Yes, the emphasis is mine. More on the trampoline to come.
Bill Frist's going to a brimstone BBQ

But those Unitarians are havin' a gee-hawd!

SF Chron
...Greetings to the Imprisoned Citizens of the United States. We are Unitarian Jihad. There is only God, unless there is more than one God. The vote of our God subcommittee is 10-8 in favor of one God, with two abstentions. Brother Flaming Sword of Moderation noted the possibility of there being no God at all, and his objection was noted with love by the secretary.

Greetings to the Imprisoned Citizens of the United States! Too long has your attention been waylaid by the bright baubles of extremist thought. Too long have fundamentalist yahoos of all religions (except Buddhism -- 14-5 vote, no abstentions, fundamentalism subcommittee) made your head hurt. Too long have you been buffeted by angry people who think that God talks to them. You have a right to your moderation! You have the power to be calm! We will use the IED of truth to explode the SUV of dogmatic expression!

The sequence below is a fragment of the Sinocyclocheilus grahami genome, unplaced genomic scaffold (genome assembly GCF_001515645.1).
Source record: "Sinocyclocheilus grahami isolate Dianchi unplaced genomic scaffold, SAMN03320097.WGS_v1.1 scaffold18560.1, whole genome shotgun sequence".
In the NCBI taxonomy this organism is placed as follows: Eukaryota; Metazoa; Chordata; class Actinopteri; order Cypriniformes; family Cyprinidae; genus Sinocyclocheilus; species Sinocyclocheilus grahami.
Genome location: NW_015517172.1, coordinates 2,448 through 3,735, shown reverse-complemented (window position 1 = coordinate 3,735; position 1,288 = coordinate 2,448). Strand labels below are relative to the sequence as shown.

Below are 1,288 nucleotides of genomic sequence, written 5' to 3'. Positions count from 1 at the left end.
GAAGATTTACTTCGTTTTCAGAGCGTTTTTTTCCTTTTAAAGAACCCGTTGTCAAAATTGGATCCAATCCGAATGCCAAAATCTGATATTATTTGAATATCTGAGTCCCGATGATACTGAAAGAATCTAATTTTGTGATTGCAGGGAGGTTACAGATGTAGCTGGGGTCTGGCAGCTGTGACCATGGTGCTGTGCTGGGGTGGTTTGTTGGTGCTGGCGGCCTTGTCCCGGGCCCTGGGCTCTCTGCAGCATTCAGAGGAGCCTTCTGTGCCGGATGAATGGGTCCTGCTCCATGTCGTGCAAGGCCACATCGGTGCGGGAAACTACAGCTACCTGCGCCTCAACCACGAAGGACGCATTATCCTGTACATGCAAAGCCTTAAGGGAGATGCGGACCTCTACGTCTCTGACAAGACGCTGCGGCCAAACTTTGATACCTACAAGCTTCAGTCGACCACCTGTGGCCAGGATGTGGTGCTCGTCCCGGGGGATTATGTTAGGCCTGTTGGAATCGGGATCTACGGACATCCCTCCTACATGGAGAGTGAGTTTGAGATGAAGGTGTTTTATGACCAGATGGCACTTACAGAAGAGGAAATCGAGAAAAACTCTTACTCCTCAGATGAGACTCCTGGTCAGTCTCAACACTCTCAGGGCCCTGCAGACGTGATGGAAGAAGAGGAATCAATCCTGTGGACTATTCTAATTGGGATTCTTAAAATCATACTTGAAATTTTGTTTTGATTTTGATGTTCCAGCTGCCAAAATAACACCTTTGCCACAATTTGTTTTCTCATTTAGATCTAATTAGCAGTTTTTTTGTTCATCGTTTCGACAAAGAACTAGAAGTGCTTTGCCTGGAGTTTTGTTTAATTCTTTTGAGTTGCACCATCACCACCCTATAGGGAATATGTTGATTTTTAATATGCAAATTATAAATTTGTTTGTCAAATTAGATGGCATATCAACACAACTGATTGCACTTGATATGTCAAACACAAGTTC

People of the United States, why is everyone yelling at you??? Whatever happened to ... you know, everything? Why is the news dominated by nutballs saying that the Ten Commandments have to be tattooed inside the eyelids of every American, or that Allah has told them to kill Americans in order to rid the world of Satan, or that Yahweh has instructed them to go live wherever they feel like, or that Shiva thinks bombing mosques is a great idea? Sister Immaculate Dagger of Peace notes for the record that we mean no disrespect to Jews, Muslims, Christians or Hindus. Referred back to the committee of the whole for further discussion...

More? Or is it less? Who cares, it's funny. For wobegon culture warriors and other tellers of Ole and Nina jokes, saddle up your spiritual Saxon with the Unitarian Jihad Name Generator.

Me? I now signify as your ever-humble servant: Brother Neutron Bomb of Love and Mercy; Gatling Gun of Desirable Mindfulness.

Amen, and pass the lutefisk.